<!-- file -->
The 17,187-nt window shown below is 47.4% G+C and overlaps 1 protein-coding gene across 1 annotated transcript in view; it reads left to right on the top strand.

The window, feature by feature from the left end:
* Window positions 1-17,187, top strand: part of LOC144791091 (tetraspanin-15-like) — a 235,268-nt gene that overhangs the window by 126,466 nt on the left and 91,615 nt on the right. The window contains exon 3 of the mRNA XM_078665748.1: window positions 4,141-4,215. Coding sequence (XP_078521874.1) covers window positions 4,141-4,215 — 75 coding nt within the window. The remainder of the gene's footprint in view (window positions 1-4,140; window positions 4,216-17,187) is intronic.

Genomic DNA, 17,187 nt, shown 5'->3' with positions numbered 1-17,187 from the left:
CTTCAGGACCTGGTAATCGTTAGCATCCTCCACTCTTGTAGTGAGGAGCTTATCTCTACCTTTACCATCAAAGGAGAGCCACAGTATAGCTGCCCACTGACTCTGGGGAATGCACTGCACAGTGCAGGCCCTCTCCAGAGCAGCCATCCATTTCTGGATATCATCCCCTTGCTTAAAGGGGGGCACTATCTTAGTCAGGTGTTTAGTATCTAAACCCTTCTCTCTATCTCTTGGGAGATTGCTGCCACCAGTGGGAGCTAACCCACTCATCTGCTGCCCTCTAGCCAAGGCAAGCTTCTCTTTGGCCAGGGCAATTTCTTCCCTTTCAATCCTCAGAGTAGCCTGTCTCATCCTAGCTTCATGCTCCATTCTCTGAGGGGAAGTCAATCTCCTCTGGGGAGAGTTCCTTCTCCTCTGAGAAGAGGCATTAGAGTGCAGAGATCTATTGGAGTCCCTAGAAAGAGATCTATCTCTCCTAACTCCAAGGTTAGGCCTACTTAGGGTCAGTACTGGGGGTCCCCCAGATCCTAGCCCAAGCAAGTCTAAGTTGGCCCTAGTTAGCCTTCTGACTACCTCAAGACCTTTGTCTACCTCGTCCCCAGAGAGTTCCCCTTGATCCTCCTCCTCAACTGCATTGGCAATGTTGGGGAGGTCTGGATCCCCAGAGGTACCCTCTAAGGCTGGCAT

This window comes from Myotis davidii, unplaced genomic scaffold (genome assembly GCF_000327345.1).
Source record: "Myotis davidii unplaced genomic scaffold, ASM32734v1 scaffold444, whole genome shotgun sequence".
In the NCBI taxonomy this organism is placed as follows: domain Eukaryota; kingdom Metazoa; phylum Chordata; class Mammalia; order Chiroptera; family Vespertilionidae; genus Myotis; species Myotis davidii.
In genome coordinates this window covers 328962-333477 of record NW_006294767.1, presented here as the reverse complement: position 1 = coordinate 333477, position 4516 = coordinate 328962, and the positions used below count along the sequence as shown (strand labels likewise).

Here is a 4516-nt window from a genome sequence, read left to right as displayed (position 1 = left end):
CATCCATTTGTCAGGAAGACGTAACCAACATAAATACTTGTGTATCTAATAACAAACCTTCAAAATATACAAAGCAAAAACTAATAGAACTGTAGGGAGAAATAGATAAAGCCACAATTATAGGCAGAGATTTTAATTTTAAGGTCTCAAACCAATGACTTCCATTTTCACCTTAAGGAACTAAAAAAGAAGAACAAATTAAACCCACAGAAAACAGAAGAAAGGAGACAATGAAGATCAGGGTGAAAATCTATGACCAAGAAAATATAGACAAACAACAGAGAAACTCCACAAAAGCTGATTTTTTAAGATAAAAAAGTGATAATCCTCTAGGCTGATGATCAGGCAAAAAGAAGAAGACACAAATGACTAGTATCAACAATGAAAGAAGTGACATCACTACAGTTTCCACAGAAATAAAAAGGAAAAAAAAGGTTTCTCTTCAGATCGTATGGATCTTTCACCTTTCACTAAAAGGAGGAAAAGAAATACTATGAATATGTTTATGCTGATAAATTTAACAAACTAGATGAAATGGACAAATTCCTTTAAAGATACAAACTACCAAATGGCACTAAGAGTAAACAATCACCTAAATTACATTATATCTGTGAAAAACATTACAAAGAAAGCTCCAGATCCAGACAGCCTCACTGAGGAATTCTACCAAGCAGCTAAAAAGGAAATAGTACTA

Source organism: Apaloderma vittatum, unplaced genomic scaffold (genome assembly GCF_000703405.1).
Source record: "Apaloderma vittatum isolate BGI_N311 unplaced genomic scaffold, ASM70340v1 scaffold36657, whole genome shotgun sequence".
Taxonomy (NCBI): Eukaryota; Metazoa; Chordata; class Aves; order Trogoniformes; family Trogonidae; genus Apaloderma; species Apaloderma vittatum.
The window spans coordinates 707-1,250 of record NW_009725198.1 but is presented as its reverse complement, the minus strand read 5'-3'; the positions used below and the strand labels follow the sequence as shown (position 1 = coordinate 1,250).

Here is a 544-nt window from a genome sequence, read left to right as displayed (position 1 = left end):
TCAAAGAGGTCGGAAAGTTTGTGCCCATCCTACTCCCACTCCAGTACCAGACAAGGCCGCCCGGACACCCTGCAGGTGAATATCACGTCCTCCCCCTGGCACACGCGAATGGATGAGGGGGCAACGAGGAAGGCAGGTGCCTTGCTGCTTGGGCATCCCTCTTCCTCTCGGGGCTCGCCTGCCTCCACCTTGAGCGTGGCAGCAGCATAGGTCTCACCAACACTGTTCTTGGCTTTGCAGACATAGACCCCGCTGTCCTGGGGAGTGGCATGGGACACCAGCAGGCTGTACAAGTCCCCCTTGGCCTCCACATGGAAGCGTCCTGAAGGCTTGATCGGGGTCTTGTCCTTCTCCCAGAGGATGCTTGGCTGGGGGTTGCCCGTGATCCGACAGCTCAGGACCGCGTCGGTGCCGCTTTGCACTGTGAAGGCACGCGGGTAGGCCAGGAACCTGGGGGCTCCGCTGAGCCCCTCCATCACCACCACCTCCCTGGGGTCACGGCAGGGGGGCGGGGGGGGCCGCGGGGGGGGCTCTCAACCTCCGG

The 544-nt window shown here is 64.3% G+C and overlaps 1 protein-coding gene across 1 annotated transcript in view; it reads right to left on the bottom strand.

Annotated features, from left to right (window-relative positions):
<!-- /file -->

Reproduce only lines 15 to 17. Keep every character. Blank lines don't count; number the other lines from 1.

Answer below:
The window spans coordinates 707-1,250 of record NW_009725198.1 but is presented as its reverse complement, the minus strand read 5'-3'; the positions used below and the strand labels follow the sequence as shown (position 1 = coordinate 1,250).

Here is a 544-nt window from a genome sequence, read left to right as displayed (position 1 = left end):
TCAAAGAGGTCGGAAAGTTTGTGCCCATCCTACTCCCACTCCAGTACCAGACAAGGCCGCCCGGACACCCTGCAGGTGAATATCACGTCCTCCCCCTGGCACACGCGAATGGATGAGGGGGCAACGAGGAAGGCAGGTGCCTTGCTGCTTGGGCATCCCTCTTCCTCTCGGGGCTCGCCTGCCTCCACCTTGAGCGTGGCAGCAGCATAGGTCTCACCAACACTGTTCTTGGCTTTGCAGACATAGACCCCGCTGTCCTGGGGAGTGGCATGGGACACCAGCAGGCTGTACAAGTCCCCCTTGGCCTCCACATGGAAGCGTCCTGAAGGCTTGATCGGGGTCTTGTCCTTCTCCCAGAGGATGCTTGGCTGGGGGTTGCCCGTGATCCGACAGCTCAGGACCGCGTCGGTGCCGCTTTGCACTGTGAAGGCACGCGGGTAGGCCAGGAACCTGGGGGCTCCGCTGAGCCCCTCCATCACCACCACCTCCCTGGGGTCACGGCAGGGGGGCGGGGGGGGCCGCGGGGGGGGCTCTCAACCTCCGG